It’s a little uncomfortable for most people, and some people it’s the worst thing they’ve ever felt, they tell me, but that’s usually not the case. The vast majority of people, once you say let’s work together, let’s figure it out, you put it in the right context, nothing really severe happened. People are perfectly content with it and do fine. People see the changes so fast, that it doesn’t really – the discomfort from it, for most people, really doesn’t matter. Most people say it’s well worth it. It is perfectly fine.
Naomi: That is very interesting. I had a question pop up while you were talking about dry needling. Now I’m trying to remember what it was. Ah yes, that’s right. A complaint that we’ve had in the past from manual therapists is that – well there’s two things. The first is that sometimes patients say I had trigger point therapy and two days later I was covered in bruises. And the other one is from manual therapists saying that my hands get really tired from doing massage, so I can see why your point is to do a really gentle pressure and then using dry needling would be very helpful in those two cases.
Jan: Yeah. So the first comment about the bruising, there are currently, to my best count, 17 different education programs in the United States alone that teach courses in dry needling. Now we started in 1997. We were the only ones for many, many years, there was no competition, we were the only program that did dry needling. We very much follow the trigger point model, and we still do that to a great extent. Now there are 16 other programs that teach some form of dry needling. Inevitably, there’s a lot of variations now in how people do dry needling. People now do more peri-neural dry needling. Needling close to nerves or actually needling directly into nerves. Other people use dry needling for fascial restrictions and scar tissue and use acupuncture points along with that.
So there are lots of ways you can use a needle. And I believe that it depends a little bit on how you are taught and how you implement this technique, whether you get bruising or not. The vast majority, 95-plus, 99-plus do not get bruising in our clinic. It just does not happen. Having said that, in one of my courses I show a slide of a patient whose entire inner thigh is one big bruise. Now that was not after dry needling, but it was after a trigger point injection by a physician. The physician probably hit an artery deep down in the leg and didn’t know it, and it kept bleeding. The patient probably had poor coagulation. It was very impressive. I was like, oh my that is really not good.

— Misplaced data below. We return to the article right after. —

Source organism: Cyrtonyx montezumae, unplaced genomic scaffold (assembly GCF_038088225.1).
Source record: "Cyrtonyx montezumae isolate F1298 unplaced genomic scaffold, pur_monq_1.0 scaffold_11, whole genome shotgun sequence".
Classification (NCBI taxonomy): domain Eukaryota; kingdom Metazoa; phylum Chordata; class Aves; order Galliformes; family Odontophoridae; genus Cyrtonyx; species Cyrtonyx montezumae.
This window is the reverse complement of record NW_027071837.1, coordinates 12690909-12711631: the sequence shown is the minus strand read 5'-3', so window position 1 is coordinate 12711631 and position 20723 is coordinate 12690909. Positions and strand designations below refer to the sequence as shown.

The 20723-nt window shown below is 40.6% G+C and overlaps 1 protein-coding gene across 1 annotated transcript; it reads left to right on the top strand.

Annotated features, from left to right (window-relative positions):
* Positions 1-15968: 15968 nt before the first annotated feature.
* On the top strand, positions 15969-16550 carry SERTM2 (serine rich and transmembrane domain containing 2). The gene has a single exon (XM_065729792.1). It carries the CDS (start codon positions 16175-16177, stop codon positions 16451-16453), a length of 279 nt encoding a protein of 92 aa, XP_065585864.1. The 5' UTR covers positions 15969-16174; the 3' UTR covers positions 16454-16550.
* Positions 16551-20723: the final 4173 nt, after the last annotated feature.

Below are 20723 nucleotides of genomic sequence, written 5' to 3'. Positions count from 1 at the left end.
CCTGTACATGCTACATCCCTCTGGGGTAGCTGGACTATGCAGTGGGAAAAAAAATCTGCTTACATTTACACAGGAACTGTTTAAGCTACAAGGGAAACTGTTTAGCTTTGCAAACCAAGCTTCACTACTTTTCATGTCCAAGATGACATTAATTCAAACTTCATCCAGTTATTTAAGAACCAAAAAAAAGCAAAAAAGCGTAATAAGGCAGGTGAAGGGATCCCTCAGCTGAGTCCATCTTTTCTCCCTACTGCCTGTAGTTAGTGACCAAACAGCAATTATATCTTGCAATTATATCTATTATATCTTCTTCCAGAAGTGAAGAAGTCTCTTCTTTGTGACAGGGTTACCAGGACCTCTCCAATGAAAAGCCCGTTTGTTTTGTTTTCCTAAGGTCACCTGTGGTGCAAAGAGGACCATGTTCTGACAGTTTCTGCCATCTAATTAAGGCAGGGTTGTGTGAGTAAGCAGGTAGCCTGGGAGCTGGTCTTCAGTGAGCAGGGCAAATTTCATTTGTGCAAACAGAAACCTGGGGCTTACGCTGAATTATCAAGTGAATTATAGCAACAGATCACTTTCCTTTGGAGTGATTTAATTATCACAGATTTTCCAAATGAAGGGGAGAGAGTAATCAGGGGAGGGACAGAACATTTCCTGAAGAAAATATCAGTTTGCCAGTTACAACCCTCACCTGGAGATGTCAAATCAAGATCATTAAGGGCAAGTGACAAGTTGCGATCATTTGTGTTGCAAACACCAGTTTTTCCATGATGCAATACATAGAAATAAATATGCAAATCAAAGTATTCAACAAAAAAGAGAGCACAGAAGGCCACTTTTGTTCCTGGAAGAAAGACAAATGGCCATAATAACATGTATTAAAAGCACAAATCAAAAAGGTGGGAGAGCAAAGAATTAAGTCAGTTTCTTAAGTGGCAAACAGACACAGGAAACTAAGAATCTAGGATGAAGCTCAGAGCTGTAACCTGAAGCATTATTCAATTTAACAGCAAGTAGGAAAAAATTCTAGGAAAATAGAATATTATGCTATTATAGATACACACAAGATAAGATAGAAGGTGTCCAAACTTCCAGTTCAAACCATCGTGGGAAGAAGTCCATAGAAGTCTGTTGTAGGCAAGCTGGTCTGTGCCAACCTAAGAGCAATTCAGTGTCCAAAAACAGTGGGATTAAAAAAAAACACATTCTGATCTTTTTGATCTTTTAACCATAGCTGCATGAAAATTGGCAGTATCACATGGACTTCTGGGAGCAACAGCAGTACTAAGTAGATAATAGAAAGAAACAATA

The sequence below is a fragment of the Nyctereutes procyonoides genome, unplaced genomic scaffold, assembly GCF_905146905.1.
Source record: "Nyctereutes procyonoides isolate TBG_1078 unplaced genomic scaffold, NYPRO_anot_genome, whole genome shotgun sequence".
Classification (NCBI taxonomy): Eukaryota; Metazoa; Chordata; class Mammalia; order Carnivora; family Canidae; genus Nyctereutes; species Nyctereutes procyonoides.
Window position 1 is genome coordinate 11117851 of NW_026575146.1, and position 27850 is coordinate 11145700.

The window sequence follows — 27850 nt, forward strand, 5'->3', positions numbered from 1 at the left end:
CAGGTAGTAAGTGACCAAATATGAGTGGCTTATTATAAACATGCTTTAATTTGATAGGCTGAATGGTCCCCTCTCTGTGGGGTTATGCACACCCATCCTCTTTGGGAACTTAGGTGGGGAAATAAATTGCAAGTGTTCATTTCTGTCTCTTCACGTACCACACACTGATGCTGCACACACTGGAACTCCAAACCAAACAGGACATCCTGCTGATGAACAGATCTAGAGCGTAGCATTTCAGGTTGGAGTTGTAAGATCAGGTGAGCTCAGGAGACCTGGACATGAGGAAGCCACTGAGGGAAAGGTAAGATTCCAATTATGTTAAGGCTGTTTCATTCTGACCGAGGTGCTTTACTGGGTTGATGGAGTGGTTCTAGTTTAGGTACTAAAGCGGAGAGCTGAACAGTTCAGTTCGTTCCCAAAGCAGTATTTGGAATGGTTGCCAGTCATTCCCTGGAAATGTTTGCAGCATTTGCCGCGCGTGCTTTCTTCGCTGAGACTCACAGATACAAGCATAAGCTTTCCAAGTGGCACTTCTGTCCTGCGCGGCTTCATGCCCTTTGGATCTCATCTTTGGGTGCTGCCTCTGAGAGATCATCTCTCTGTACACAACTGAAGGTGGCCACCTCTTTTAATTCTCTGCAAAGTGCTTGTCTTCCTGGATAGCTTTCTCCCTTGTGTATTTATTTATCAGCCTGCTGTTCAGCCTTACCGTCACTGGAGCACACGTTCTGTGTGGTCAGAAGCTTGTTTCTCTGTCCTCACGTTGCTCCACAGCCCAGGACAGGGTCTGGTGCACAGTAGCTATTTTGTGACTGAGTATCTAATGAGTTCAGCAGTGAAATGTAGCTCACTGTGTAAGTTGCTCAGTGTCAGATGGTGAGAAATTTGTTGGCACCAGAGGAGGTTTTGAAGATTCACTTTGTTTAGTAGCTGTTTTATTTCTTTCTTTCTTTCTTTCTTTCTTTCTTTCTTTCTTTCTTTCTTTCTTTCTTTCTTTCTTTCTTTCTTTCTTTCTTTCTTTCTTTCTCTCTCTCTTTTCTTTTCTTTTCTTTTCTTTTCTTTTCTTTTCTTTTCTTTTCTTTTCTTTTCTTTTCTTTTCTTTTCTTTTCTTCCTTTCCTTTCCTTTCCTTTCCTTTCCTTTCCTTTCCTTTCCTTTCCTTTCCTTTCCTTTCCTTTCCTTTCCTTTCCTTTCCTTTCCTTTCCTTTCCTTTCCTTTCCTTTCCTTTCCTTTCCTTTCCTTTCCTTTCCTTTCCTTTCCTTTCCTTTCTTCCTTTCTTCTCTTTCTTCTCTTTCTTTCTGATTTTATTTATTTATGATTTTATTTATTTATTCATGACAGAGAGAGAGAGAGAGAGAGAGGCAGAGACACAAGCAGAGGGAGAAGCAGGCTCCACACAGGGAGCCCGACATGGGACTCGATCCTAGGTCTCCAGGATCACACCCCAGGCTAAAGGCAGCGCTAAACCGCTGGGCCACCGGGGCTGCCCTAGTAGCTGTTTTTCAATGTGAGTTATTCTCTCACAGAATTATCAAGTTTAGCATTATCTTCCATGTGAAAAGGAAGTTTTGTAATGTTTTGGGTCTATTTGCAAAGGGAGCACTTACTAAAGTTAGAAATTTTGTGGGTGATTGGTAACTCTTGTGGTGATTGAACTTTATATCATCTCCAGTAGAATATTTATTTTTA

Every now and then you may hit a deeper vessel that you don’t know about. But if you really, really, and I’m kind of passionate about it and people who have taken our courses they’ll support that, if you focus more on actually palpating the trigger point accurately, by the time you put that needle on the skin and you tap the needle in, then there’s no question that the first time you bring a needle towards the trigger point you should be very, very accurate. Get a local twitch response and you treated the trigger point, you go back and forth several times in that same tiny, little region where the trigger point is palpated, you get a twitch response after twitch response, that may be 2 to 3, that may be 5, 6, that may be 10, 15, depending on how sensitized the person is.
There’s usually no bleeding whatsoever. You take the needle out, we immediately apply pressure on the puncture site. And so if there is any bleeding, if you hit any deeper vessels, it will stop right away. And if you do that, there really is not much bleeding. I’ve seen demonstrations of other people who do dry needling, where the palpation is done fairly shortly and kind of like rough and not very precise. Okay this is where it hurts and they kind of put a little tension on the skin. There’s no finger anywhere near the trigger point, the needle is inserted. Now with the needle, people are trying to find that trigger point again. That leads to a lot of what I would consider unnecessary pathways of needle sticks throughout the tissue, and yes you’re going to hit many, many more blood vessels and you’re probably going to get much more hematomas and bleeding. It really does not need to happen.
We did a study on dry needling on the adverse events of dry needling in Ireland, and it’s been published. It’s online now. It’s not yet in the print version of the journal. But the Journal of Manual Manipulative Therapy has accepted the paper, and it’s on the website already. We looked at adverse events. So an adverse event by definition is anything that may occur that’s not the intended therapeutic outcome for anything. so if you stick a needle in a trigger point and the patient says, oh that hurts, that would be a adverse event. So it’s fairly common, and one of the reviews of the paper, he said why did you include that because isn’t that true for everyone. That’s not an adverse event, that’s something you would anticipate. But if you look at the strict definition of adverse events, we don’t needle people to hurt them. We needle to get rid of pain, to get rid of trigger points and improve mobility, so technically that’s an adverse event. The most common adverse events were pain during and after needling, bleeding and hematomas. Those are the most common.